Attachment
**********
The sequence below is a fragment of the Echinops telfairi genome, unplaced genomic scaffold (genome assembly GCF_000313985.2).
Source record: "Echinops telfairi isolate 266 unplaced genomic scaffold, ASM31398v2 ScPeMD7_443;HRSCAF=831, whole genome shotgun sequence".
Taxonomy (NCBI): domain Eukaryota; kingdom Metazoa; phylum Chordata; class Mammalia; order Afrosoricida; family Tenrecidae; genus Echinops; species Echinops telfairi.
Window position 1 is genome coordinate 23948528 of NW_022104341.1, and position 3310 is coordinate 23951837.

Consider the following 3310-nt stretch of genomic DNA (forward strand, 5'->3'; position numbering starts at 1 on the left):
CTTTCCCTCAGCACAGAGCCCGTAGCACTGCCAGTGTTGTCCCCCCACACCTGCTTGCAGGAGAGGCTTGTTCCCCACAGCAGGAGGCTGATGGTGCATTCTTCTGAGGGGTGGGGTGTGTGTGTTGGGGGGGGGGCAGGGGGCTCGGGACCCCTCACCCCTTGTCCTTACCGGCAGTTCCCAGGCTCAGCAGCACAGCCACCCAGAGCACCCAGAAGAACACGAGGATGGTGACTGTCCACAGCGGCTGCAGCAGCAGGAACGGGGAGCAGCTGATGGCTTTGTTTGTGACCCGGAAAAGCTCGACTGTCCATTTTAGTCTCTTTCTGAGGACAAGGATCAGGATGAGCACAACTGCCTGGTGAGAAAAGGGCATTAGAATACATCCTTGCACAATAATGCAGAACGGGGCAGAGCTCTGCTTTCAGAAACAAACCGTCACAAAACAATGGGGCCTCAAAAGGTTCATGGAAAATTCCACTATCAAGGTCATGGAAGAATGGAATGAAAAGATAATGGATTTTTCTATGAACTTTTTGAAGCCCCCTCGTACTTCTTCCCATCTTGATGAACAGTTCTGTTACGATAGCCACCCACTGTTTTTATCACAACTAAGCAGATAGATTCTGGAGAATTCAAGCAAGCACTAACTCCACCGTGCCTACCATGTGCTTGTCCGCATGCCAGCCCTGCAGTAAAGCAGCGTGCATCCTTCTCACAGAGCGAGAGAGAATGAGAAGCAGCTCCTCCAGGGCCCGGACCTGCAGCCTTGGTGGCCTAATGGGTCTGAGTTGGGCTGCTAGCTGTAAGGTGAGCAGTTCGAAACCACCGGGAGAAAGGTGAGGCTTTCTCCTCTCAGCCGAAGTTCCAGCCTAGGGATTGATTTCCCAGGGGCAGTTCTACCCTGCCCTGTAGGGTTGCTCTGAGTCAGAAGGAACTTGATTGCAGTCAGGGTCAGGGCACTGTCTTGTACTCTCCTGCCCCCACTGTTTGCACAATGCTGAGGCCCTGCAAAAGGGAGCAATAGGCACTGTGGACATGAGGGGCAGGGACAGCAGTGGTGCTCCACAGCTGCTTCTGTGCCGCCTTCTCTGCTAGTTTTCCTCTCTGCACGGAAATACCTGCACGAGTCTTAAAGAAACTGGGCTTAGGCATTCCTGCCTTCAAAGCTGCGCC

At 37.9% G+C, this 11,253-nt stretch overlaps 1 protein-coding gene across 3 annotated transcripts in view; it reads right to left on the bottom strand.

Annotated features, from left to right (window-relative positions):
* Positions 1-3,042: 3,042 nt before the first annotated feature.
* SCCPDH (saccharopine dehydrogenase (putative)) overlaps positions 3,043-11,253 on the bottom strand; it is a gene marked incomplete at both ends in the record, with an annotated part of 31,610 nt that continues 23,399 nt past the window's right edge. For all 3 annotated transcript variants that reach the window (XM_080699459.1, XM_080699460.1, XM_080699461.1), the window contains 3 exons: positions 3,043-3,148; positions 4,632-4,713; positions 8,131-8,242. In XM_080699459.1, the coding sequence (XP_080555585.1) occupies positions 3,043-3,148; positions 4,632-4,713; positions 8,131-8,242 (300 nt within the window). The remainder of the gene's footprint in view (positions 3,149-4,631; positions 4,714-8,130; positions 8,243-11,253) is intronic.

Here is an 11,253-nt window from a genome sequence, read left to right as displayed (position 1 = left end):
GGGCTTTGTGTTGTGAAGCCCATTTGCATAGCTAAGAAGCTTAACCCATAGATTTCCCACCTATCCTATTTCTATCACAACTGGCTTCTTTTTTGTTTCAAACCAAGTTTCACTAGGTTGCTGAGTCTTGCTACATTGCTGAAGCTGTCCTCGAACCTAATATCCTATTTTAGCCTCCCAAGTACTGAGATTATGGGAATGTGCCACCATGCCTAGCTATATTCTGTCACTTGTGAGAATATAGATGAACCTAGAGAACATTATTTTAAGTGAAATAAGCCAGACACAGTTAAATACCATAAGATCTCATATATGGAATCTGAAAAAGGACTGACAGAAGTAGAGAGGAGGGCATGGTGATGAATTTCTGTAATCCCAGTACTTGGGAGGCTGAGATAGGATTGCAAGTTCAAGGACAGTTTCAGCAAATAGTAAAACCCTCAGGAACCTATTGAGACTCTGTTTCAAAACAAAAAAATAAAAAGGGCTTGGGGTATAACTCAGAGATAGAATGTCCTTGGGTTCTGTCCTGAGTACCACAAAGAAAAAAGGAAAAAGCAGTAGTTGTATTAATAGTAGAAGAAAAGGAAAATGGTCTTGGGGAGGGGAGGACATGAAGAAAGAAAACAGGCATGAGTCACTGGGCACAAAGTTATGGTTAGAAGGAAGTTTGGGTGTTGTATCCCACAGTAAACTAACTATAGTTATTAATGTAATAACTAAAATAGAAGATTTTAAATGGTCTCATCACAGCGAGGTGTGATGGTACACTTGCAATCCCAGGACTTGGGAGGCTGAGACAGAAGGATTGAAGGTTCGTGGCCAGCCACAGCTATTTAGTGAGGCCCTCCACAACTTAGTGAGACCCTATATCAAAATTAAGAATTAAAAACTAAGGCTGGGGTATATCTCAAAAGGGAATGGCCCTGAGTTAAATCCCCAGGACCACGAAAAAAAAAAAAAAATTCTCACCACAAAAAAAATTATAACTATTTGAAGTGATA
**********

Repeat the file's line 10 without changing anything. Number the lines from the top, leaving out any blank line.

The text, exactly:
* SCCPDH (saccharopine dehydrogenase (putative)) overlaps positions 3,043-11,253 on the bottom strand; it is a gene marked incomplete at both ends in the record, with an annotated part of 31,610 nt that continues 23,399 nt past the window's right edge. For all 3 annotated transcript variants that reach the window (XM_080699459.1, XM_080699460.1, XM_080699461.1), the window contains 3 exons: positions 3,043-3,148; positions 4,632-4,713; positions 8,131-8,242. In XM_080699459.1, the coding sequence (XP_080555585.1) occupies positions 3,043-3,148; positions 4,632-4,713; positions 8,131-8,242 (300 nt within the window). The remainder of the gene's footprint in view (positions 3,149-4,631; positions 4,714-8,130; positions 8,243-11,253) is intronic.